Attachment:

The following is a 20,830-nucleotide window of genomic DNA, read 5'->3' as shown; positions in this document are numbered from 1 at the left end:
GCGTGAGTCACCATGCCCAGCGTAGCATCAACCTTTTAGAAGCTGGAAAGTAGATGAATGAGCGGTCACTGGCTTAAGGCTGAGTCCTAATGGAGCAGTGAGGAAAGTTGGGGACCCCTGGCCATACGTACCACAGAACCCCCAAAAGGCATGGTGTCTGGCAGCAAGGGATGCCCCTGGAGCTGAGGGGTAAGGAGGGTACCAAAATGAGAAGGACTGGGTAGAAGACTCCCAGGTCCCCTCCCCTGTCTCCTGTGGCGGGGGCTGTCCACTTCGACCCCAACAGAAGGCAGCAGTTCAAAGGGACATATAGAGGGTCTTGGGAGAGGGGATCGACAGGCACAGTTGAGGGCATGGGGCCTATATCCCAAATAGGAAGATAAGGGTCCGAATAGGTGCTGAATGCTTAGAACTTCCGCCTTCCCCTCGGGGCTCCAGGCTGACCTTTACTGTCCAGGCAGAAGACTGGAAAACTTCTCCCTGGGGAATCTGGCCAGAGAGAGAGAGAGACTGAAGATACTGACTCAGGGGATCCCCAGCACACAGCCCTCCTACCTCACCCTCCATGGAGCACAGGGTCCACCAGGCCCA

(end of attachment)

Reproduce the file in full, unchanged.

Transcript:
The following is a 20,830-nucleotide window of genomic DNA, read 5'->3' as shown; positions in this document are numbered from 1 at the left end:
GCGTGAGTCACCATGCCCAGCGTAGCATCAACCTTTTAGAAGCTGGAAAGTAGATGAATGAGCGGTCACTGGCTTAAGGCTGAGTCCTAATGGAGCAGTGAGGAAAGTTGGGGACCCCTGGCCATACGTACCACAGAACCCCCAAAAGGCATGGTGTCTGGCAGCAAGGGATGCCCCTGGAGCTGAGGGGTAAGGAGGGTACCAAAATGAGAAGGACTGGGTAGAAGACTCCCAGGTCCCCTCCCCTGTCTCCTGTGGCGGGGGCTGTCCACTTCGACCCCAACAGAAGGCAGCAGTTCAAAGGGACATATAGAGGGTCTTGGGAGAGGGGATCGACAGGCACAGTTGAGGGCATGGGGCCTATATCCCAAATAGGAAGATAAGGGTCCGAATAGGTGCTGAATGCTTAGAACTTCCGCCTTCCCCTCGGGGCTCCAGGCTGACCTTTACTGTCCAGGCAGAAGACTGGAAAACTTCTCCCTGGGGAATCTGGCCAGAGAGAGAGAGAGACTGAAGATACTGACTCAGGGGATCCCCAGCACACAGCCCTCCTACCTCACCCTCCATGGAGCACAGGGTCCACCAGGCCCA